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  46. James Bohman (2005). From Demos to Demoi: Democracy Across Borders. Ratio Juris 18 (3):293-314.
    . The paper discusses a needed double transformation of democracy, of its institutional form and its normative ideal, in three steps. First, the Author takes for granted that the empirical fact of the increasing scope and intensity of global interaction and interdependence are not sufficient to decide the issue between gradualists and transformationalists. Indeed, gradualists and transformationalists share an underlying conception that leads to a particular emphasis in modern theories on legal institutions. This same set of problems emerges in contemporary (...)
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  47. James Bohman (2005). Is Democracy a Means to Global Justice? Human Rights and the Democratic Minimum. Ethics and International Affairs 19 (1).
     
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  48. James Bohman (2005). The Democratic Minimum: Is Democracy a Means to Global Justice? Ethics and International Affairs 19 (1):101–116.
    Bohman argues that "transnational democracy provides the basis for a solution to the problem of the “democratic circle”—that in order for democracy to promote justice, it must already be just—at the international level. Transnational democracy could be a means to global justice.".
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  49. James Bohman (2005). We, Heirs of Enlightenment: Critical Theory, Democracy and Social Science. International Journal of Philosophical Studies 13 (3):353 – 377.
    My goal here is to come to terms with the Enlightenment as the horizon of critical social science. First, I consider in more detail the understanding of the Enlightenment in Critical Theory, particularly in its conception of the sociality of reason. Second, I develop an account of freedom in terms of human powers, along the lines of recent capability conceptions that link freedom to the development of human powers, including the power to interpret and create norms. Finally, I show the (...)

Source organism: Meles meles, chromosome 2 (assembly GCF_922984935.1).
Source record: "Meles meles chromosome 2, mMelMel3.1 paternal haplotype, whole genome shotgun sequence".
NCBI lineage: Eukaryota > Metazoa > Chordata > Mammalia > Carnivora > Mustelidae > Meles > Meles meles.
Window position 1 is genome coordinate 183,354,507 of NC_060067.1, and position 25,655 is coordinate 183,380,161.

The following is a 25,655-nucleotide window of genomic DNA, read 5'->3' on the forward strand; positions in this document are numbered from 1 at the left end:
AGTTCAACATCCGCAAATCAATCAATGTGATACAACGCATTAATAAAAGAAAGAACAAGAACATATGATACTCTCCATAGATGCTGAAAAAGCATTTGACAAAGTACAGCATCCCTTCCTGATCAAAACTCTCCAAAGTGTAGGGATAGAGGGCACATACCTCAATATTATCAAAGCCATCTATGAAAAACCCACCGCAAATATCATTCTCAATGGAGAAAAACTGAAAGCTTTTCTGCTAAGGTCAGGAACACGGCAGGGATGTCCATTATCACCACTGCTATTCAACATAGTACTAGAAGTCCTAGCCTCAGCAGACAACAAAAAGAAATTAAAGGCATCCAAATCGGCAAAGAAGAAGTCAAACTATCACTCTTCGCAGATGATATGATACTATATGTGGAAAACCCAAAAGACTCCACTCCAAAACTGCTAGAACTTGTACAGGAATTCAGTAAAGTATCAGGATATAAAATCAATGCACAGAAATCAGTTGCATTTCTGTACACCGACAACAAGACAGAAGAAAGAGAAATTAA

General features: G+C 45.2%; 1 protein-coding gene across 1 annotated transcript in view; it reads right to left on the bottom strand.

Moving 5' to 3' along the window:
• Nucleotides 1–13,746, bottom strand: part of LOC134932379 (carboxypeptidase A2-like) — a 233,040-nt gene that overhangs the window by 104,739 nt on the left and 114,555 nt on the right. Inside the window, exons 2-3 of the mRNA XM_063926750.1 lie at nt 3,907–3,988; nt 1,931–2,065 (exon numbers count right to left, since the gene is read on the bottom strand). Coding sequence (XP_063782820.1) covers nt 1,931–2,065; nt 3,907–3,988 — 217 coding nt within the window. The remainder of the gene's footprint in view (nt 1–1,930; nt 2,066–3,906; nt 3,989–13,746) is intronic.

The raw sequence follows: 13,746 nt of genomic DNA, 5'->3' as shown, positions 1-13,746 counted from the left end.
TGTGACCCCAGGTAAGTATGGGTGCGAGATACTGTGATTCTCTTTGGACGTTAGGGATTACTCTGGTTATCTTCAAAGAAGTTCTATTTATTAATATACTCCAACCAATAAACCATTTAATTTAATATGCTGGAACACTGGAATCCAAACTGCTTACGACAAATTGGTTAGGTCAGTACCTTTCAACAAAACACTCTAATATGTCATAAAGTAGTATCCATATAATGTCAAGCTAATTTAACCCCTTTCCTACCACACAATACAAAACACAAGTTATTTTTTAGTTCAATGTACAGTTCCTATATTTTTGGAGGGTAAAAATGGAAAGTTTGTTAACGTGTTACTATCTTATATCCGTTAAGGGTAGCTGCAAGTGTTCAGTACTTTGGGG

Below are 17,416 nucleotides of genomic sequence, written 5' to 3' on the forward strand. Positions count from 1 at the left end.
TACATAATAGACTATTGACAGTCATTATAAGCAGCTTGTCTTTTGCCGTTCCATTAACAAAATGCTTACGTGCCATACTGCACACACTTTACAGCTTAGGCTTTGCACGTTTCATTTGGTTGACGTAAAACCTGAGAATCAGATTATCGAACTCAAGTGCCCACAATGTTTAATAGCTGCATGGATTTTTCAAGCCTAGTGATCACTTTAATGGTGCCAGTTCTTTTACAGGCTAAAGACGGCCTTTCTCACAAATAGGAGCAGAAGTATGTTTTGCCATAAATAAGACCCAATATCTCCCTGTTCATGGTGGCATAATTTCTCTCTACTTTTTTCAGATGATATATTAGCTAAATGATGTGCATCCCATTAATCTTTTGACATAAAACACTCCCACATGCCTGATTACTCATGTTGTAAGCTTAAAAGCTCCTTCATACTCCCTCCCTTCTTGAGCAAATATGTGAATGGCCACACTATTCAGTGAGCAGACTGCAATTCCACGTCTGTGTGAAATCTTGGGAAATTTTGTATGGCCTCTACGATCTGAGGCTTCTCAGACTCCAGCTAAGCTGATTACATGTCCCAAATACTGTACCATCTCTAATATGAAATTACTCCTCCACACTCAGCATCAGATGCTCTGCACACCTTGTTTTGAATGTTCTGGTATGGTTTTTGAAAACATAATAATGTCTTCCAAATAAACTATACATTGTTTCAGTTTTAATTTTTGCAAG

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  50. James Bohman (2004). Constitution Making and Democratic Innovation The European Union and Transnational Governance. European Journal of Political Theory 3 (3):315-337.
    The European Union stands before a constitutional moment. While some deny the need for a constitution and others want a familiar federal form, I argue that one of the main goals of the constitutional convention ought to be to make the European Union more democratic. The central question is: what sort of democracy is suggested by some of the more novel aspects of European integration? This question demands a normative standard by which to evaluate the realization of democracy in transnational (...)